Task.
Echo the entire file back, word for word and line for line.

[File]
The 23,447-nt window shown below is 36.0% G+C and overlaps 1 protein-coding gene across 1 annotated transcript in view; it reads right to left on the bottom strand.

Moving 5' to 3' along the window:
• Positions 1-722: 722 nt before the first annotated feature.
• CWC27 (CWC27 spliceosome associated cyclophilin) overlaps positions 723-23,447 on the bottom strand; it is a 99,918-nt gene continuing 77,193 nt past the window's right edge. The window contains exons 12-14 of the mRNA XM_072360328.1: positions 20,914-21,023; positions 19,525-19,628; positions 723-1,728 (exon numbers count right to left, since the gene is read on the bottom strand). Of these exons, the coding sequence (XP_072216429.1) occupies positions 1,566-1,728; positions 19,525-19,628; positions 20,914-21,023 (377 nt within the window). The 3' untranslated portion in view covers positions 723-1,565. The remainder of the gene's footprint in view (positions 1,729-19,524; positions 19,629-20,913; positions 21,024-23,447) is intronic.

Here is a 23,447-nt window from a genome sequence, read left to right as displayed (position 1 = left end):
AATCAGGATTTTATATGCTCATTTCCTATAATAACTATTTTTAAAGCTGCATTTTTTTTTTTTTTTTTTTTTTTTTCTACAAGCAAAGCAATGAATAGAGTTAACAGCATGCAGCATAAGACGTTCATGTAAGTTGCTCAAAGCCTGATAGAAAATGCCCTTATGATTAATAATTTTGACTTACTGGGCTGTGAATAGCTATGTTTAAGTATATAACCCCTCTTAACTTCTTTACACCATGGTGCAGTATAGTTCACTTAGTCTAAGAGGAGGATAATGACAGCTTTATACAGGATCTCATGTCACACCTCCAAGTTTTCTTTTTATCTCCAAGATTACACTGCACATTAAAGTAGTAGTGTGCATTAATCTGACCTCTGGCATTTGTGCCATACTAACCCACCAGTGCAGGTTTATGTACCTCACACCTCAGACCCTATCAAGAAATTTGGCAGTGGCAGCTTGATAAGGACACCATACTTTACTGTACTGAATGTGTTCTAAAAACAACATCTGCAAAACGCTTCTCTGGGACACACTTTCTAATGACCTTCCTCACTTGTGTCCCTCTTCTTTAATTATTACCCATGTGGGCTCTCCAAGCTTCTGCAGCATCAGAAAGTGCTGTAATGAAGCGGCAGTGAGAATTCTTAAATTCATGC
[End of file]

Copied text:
The 23,447-nt window shown below is 36.0% G+C and overlaps 1 protein-coding gene across 1 annotated transcript in view; it reads right to left on the bottom strand.

Moving 5' to 3' along the window:
• Positions 1-722: 722 nt before the first annotated feature.
• CWC27 (CWC27 spliceosome associated cyclophilin) overlaps positions 723-23,447 on the bottom strand; it is a 99,918-nt gene continuing 77,193 nt past the window's right edge. The window contains exons 12-14 of the mRNA XM_072360328.1: positions 20,914-21,023; positions 19,525-19,628; positions 723-1,728 (exon numbers count right to left, since the gene is read on the bottom strand). Of these exons, the coding sequence (XP_072216429.1) occupies positions 1,566-1,728; positions 19,525-19,628; positions 20,914-21,023 (377 nt within the window). The 3' untranslated portion in view covers positions 723-1,565. The remainder of the gene's footprint in view (positions 1,729-19,524; positions 19,629-20,913; positions 21,024-23,447) is intronic.

Here is a 23,447-nt window from a genome sequence, read left to right as displayed (position 1 = left end):
AATCAGGATTTTATATGCTCATTTCCTATAATAACTATTTTTAAAGCTGCATTTTTTTTTTTTTTTTTTTTTTTTTCTACAAGCAAAGCAATGAATAGAGTTAACAGCATGCAGCATAAGACGTTCATGTAAGTTGCTCAAAGCCTGATAGAAAATGCCCTTATGATTAATAATTTTGACTTACTGGGCTGTGAATAGCTATGTTTAAGTATATAACCCCTCTTAACTTCTTTACACCATGGTGCAGTATAGTTCACTTAGTCTAAGAGGAGGATAATGACAGCTTTATACAGGATCTCATGTCACACCTCCAAGTTTTCTTTTTATCTCCAAGATTACACTGCACATTAAAGTAGTAGTGTGCATTAATCTGACCTCTGGCATTTGTGCCATACTAACCCACCAGTGCAGGTTTATGTACCTCACACCTCAGACCCTATCAAGAAATTTGGCAGTGGCAGCTTGATAAGGACACCATACTTTACTGTACTGAATGTGTTCTAAAAACAACATCTGCAAAACGCTTCTCTGGGACACACTTTCTAATGACCTTCCTCACTTGTGTCCCTCTTCTTTAATTATTACCCATGTGGGCTCTCCAAGCTTCTGCAGCATCAGAAAGTGCTGTAATGAAGCGGCAGTGAGAATTCTTAAATTCATGC